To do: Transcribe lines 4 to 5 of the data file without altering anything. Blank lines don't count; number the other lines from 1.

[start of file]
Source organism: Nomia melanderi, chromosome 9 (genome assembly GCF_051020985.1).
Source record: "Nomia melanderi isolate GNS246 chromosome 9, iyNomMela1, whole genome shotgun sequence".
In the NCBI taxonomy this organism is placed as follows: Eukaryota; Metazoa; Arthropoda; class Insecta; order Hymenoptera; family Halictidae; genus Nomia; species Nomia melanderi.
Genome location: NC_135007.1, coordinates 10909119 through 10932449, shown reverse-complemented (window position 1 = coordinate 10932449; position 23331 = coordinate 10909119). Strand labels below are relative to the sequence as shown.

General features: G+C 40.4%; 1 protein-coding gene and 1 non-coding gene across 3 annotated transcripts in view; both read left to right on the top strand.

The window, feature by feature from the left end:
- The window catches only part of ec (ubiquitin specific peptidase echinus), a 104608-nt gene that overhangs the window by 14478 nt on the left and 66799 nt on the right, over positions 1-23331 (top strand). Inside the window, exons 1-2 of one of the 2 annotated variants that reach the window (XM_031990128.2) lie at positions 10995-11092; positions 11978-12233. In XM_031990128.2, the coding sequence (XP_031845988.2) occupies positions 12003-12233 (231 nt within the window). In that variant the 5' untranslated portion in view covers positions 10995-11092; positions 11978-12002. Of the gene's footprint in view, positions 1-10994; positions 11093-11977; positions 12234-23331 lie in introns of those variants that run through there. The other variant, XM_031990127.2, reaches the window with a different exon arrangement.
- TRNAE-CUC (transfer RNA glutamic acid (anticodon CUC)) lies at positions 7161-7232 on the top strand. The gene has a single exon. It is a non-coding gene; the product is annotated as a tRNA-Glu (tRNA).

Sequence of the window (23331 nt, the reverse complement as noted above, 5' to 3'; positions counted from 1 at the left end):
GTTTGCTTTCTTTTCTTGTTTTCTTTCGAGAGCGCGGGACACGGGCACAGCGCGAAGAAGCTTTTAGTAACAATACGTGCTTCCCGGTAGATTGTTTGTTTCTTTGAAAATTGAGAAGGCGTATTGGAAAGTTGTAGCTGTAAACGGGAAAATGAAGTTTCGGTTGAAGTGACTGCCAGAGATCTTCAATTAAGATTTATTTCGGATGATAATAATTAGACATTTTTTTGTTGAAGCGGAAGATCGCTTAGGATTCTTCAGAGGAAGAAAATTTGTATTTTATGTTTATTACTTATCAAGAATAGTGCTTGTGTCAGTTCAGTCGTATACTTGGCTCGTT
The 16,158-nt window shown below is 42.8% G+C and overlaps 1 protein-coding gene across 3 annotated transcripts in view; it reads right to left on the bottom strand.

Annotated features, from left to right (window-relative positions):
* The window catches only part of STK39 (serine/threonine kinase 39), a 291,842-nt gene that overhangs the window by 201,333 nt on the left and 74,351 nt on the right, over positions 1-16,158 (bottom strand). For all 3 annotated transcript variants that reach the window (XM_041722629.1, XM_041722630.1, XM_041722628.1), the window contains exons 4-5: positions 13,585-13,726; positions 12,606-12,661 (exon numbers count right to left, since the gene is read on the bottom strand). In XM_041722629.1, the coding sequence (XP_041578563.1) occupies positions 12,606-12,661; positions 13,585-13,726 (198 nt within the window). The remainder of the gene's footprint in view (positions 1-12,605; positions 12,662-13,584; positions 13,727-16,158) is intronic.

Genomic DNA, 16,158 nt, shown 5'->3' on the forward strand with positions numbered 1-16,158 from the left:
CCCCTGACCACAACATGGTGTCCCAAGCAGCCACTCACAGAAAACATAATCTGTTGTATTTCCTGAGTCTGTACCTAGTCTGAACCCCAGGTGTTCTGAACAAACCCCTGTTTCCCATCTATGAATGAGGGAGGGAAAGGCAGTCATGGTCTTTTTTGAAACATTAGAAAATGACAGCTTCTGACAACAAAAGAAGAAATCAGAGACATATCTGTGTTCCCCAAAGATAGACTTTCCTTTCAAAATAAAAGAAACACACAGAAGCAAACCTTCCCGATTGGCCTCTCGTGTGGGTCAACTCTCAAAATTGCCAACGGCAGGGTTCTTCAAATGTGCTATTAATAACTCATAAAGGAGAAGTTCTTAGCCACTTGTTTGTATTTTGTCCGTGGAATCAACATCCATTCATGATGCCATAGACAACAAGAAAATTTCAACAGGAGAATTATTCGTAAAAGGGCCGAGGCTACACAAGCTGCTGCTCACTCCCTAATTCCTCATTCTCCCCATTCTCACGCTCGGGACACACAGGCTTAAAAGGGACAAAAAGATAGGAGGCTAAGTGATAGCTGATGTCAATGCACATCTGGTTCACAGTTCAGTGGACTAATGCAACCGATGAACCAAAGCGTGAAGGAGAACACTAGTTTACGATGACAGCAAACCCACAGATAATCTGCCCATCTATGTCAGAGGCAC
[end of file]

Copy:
Genome location: NC_135007.1, coordinates 10909119 through 10932449, shown reverse-complemented (window position 1 = coordinate 10932449; position 23331 = coordinate 10909119). Strand labels below are relative to the sequence as shown.

General features: G+C 40.4%; 1 protein-coding gene and 1 non-coding gene across 3 annotated transcripts in view; both read left to right on the top strand.